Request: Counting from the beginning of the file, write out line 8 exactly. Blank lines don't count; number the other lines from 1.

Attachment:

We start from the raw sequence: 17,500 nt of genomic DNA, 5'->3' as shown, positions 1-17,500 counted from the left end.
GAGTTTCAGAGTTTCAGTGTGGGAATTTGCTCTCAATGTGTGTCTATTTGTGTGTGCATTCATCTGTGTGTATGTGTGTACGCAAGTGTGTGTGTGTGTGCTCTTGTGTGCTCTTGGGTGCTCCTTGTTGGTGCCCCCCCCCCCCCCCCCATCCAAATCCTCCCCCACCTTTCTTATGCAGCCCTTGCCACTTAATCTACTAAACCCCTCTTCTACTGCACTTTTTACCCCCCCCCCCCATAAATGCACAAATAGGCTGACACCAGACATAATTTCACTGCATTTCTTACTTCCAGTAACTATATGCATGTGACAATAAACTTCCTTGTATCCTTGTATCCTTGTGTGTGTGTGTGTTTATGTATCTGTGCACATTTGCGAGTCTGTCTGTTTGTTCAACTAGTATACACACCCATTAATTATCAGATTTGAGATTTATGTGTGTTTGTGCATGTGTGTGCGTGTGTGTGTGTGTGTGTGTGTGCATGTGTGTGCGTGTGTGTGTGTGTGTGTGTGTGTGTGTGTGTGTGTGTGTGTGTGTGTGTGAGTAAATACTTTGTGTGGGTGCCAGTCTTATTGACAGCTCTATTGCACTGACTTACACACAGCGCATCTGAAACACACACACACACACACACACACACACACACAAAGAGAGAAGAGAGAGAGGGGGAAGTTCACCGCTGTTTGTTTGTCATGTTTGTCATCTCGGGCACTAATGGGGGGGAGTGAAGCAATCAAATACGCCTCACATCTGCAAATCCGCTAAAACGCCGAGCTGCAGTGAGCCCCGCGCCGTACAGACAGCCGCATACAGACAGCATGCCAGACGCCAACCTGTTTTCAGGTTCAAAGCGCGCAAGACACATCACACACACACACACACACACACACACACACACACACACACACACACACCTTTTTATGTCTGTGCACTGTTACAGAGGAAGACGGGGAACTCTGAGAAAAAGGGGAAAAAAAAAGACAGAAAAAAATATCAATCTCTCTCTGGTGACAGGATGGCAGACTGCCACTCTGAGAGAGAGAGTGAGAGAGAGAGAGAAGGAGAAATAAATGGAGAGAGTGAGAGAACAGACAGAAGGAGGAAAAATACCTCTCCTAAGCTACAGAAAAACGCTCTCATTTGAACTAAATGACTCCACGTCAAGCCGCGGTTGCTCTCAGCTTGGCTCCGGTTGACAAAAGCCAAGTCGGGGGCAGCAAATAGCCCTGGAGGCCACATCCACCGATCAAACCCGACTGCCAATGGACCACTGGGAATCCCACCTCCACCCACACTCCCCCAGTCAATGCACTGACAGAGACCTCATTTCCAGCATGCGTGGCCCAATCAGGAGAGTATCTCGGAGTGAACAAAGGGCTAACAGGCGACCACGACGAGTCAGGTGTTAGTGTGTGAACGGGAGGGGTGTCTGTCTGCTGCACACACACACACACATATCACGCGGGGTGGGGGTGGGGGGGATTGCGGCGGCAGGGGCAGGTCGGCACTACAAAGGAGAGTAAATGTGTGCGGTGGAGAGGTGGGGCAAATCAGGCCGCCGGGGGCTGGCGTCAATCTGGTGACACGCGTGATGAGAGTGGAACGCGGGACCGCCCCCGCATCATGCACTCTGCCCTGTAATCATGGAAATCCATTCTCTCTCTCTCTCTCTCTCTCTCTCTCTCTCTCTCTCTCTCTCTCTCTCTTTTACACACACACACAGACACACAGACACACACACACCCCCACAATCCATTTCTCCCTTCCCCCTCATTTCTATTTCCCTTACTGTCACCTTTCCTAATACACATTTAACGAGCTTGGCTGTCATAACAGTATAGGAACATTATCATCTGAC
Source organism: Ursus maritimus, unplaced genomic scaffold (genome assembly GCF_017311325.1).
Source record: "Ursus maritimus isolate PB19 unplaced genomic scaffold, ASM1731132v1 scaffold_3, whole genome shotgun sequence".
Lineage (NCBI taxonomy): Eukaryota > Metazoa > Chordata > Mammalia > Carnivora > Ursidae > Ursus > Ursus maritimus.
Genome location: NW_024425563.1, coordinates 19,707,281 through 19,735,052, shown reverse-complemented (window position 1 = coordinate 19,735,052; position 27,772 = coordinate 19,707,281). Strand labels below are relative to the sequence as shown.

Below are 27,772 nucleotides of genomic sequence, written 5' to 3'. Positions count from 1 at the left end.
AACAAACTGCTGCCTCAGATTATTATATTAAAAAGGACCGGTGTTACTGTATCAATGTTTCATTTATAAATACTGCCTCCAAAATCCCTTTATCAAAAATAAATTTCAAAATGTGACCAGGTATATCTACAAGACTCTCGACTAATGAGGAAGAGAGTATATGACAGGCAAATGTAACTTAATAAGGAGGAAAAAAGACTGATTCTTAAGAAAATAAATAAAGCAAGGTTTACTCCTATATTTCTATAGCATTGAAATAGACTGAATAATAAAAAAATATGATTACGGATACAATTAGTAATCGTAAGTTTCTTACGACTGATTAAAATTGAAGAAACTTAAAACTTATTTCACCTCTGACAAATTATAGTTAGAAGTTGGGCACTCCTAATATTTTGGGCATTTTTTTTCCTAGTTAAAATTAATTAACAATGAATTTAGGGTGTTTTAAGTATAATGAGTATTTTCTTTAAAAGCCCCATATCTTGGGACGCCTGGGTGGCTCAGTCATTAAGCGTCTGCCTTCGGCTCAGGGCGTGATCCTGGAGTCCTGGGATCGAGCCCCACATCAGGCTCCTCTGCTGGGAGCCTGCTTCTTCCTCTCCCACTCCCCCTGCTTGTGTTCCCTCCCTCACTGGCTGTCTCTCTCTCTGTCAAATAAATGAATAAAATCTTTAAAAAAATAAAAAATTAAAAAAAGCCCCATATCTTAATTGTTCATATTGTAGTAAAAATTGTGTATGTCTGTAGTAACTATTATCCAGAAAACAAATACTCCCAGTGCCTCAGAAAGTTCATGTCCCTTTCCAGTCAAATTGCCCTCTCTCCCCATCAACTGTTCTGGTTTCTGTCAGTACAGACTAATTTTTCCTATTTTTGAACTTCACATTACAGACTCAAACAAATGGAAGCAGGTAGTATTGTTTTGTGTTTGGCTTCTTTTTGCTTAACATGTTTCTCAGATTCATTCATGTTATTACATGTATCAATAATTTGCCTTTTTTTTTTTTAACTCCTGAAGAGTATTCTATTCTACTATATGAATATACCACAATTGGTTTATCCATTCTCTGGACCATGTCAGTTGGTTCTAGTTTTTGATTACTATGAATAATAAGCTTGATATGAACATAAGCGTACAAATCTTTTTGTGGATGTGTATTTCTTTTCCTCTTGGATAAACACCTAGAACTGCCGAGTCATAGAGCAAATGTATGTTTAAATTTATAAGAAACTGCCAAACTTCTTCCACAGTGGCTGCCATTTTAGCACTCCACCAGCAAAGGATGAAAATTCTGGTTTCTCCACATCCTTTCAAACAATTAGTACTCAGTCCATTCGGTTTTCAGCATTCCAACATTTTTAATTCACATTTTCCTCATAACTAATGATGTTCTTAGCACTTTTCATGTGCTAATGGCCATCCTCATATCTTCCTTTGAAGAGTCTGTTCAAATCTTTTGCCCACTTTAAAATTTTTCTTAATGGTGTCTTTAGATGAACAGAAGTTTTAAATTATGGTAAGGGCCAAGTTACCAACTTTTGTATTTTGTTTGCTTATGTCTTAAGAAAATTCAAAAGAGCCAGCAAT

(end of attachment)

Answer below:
AACAAACTGCTGCCTCAGATTATTATATTAAAAAGGACCGGTGTTACTGTATCAATGTTTCATTTATAAATACTGCCTCCAAAATCCCTTTATCAAAAATAAATTTCAAAATGTGACCAGGTATATCTACAAGACTCTCGACTAATGAGGAAGAGAGTATATGACAGGCAAATGTAACTTAATAAGGAGGAAAAAAGACTGATTCTTAAGAAAATAAATAAAGCAAGGTTTACTCCTATATTTCTATAGCATTGAAATAGACTGAATAATAAAAAAATATGATTACGGATACAATTAGTAATCGTAAGTTTCTTACGACTGATTAAAATTGAAGAAACTTAAAACTTATTTCACCTCTGACAAATTATAGTTAGAAGTTGGGCACTCCTAATATTTTGGGCATTTTTTTTCCTAGTTAAAATTAATTAACAATGAATTTAGGGTGTTTTAAGTATAATGAGTATTTTCTTTAAAAGCCCCATATCTTGGGACGCCTGGGTGGCTCAGTCATTAAGCGTCTGCCTTCGGCTCAGGGCGTGATCCTGGAGTCCTGGGATCGAGCCCCACATCAGGCTCCTCTGCTGGGAGCCTGCTTCTTCCTCTCCCACTCCCCCTGCTTGTGTTCCCTCCCTCACTGGCTGTCTCTCTCTCTGTCAAATAAATGAATAAAATCTTTAAAAAAATAAAAAATTAAAAAAAGCCCCATATCTTAATTGTTCATATTGTAGTAAAAATTGTGTATGTCTGTAGTAACTATTATCCAGAAAACAAATACTCCCAGTGCCTCAGAAAGTTCATGTCCCTTTCCAGTCAAATTGCCCTCTCTCCCCATCAACTGTTCTGGTTTCTGTCAGTACAGACTAATTTTTCCTATTTTTGAACTTCACATTACAGACTCAAACAAATGGAAGCAGGTAGTATTGTTTTGTGTTTGGCTTCTTTTTGCTTAACATGTTTCTCAGATTCATTCATGTTATTACATGTATCAATAATTTGCCTTTTTTTTTTTTAACTCCTGAAGAGTATTCTATTCTACTATATGAATATACCACAATTGGTTTATCCATTCTCTGGACCATGTCAGTTGGTTCTAGTTTTTGATTACTATGAATAATAAGCTTGATATGAACATAAGCGTACAAATCTTTTTGTGGATGTGTATTTCTTTTCCTCTTGGATAAACACCTAGAACTGCCGAGTCATAGAGCAAATGTATGTTTAAATTTATAAGAAACTGCCAAACTTCTTCCACAGTGGCTGCCATTTTAGCACTCCACCAGCAAAGGATGAAAATTCTGGTTTCTCCACATCCTTTCAAACAATTAGTACTCAGTCCATTCGGTTTTCAGCATTCCAACATTTTTAATTCACATTTTCCTCATAACTAATGATGTTCTTAGCACTTTTCATGTGCTAATGGCCATCCTCATATCTTCCTTTGAAGAGTCTGTTCAAATCTTTTGCCCACTTTAAAATTTTTCTTAATGGTGTCTTTAGATGAACAGAAGTTTTAAATTATGGTAAGGGCCAAGTTACCAACTTTTGTATTTTGTTTGCTTATGTCTTAAGAAAATTCAAAAGAGCCAGCAAT